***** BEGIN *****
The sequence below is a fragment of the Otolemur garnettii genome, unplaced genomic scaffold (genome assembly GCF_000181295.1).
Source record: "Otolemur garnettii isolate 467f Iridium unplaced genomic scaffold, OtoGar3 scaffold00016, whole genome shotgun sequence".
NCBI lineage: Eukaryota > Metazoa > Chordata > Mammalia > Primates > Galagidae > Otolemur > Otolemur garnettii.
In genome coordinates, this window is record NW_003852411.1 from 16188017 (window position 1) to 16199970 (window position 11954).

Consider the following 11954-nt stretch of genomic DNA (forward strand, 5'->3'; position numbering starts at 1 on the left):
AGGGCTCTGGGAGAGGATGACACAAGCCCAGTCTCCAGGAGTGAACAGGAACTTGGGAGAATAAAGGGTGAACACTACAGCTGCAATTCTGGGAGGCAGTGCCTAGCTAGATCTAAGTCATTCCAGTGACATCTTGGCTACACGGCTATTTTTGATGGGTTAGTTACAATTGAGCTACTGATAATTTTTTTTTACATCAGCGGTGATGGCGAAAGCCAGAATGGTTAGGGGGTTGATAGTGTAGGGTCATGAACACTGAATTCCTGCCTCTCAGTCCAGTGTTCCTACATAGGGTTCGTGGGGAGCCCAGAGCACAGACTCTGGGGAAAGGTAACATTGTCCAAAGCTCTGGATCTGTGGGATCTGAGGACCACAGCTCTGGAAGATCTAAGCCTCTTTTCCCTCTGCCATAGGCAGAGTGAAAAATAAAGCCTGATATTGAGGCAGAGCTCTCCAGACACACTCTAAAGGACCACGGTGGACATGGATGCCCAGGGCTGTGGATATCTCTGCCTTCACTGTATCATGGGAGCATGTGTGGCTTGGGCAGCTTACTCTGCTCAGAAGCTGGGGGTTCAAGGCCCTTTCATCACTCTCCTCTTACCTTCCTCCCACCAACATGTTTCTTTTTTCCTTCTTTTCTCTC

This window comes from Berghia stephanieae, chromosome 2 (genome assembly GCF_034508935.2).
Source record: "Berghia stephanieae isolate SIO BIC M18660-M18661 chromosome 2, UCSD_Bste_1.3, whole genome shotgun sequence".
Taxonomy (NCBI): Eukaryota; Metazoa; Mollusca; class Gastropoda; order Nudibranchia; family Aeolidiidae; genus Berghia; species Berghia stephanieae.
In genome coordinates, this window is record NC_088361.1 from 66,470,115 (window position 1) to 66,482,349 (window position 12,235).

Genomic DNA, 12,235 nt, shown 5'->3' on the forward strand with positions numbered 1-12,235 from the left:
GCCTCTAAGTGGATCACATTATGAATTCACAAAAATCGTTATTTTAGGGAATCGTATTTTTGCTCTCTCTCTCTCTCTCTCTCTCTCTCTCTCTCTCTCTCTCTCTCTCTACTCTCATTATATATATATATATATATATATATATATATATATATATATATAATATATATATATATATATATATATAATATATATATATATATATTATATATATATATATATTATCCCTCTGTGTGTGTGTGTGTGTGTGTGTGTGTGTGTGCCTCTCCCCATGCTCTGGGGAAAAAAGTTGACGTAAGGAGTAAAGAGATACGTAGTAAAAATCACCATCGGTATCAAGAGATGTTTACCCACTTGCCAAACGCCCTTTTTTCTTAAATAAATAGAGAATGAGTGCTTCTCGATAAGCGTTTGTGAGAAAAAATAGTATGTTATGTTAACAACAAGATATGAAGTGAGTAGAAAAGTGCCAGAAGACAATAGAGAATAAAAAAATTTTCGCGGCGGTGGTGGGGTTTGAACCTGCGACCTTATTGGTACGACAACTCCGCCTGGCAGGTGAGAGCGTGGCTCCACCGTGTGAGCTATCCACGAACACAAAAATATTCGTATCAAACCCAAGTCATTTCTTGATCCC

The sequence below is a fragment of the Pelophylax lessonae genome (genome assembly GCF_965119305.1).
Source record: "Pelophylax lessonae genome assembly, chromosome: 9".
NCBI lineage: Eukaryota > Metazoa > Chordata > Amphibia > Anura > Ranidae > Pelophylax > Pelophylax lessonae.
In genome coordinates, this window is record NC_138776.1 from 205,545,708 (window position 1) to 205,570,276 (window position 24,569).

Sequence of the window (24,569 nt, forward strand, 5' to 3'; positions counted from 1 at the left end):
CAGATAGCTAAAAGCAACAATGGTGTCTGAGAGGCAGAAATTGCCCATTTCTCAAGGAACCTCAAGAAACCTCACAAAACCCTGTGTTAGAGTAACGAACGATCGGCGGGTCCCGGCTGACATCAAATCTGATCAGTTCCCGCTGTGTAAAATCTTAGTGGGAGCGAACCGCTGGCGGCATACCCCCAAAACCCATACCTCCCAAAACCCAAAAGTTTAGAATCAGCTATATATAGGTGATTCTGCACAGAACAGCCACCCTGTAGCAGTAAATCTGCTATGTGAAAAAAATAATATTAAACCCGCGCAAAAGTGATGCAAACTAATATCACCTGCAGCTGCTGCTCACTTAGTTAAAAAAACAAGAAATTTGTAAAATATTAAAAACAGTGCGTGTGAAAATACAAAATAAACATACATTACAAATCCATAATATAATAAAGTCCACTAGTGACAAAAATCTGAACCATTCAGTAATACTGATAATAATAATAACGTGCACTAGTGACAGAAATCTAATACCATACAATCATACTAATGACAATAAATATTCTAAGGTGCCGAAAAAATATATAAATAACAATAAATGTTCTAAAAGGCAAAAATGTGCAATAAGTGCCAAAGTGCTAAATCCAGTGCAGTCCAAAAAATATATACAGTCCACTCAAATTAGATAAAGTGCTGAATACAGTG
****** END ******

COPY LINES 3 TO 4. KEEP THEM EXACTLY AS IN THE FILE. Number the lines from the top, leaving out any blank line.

NCBI lineage: Eukaryota > Metazoa > Chordata > Mammalia > Primates > Galagidae > Otolemur > Otolemur garnettii.
In genome coordinates, this window is record NW_003852411.1 from 16188017 (window position 1) to 16199970 (window position 11954).